On 11 December 2017, the UK government published its five year Anti-Corruption strategy with the aims of preserving the UK’s status as “one of the safest and cleanest places in the world to do business", and “building a strong, confident Global Britain”. Since 2010 the UK has taken significant steps to fight bribery and corruption, and is now ranked, according to Transparency International, as one of the ten least corrupt countries in the world. Notwithstanding this, money laundering and corruption remain a growing threat: the National Crime Agency estimates that over £90bn are laundered through the UK economy each year.
Sanctions under scrutiny The House of Commons Foreign Affairs committee has launched an inquiry into the future of UK sanctions policy to “explore and evaluate” different options for the UK’s approach to sanctions policy after leaving the EU.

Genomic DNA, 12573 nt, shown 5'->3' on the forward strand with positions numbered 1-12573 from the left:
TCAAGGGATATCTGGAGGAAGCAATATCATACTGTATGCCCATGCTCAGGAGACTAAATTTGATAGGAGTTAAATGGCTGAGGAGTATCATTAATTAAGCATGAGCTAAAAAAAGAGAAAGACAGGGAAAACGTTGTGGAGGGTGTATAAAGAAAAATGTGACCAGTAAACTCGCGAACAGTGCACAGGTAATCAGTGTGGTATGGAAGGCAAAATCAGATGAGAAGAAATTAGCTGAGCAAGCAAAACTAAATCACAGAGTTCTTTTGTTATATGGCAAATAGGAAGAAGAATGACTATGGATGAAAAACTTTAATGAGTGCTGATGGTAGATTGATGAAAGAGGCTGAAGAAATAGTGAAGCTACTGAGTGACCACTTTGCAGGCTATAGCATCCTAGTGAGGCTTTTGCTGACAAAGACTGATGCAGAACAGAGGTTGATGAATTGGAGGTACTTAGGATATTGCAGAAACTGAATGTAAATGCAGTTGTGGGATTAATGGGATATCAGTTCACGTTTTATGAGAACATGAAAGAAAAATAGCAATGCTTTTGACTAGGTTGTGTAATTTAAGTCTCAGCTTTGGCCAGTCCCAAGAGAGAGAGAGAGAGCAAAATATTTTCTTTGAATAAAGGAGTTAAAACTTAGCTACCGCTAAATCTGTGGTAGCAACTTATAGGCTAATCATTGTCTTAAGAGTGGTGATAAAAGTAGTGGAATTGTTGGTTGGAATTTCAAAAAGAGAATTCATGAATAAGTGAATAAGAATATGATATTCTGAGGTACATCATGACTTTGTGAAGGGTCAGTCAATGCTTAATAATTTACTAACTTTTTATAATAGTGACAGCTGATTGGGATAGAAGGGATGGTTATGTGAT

In launching the inquiry the committee underlines that “Sanctions are an essential instrument of foreign policy, enabling the Government to penalise rogue regimes and human rights abusers around the world, and to combat the influence of so-called dirty money here in the UK.”
In part 2, we followed how Ruby reported the allegation to the police. Now Ruby’s friends, Martin and Stacey, are being interviewed as witnesses and in this blog, we look at how this would really unfold.
In the recent ICM competition law survey, the CMA revealed that only 18% of respondents were aware that they can obtain immunity from admitting to participation in a cartel. See our blog: what is a cartel?
Since the last blog, Ruby has reported the allegation to the police and her friends, Martin and Stacey have been interviewed as witnesses. In this blog, we will look at how reporting a rape or sexual assault would really unfold in practise. In part 3, we will consider witness interviews.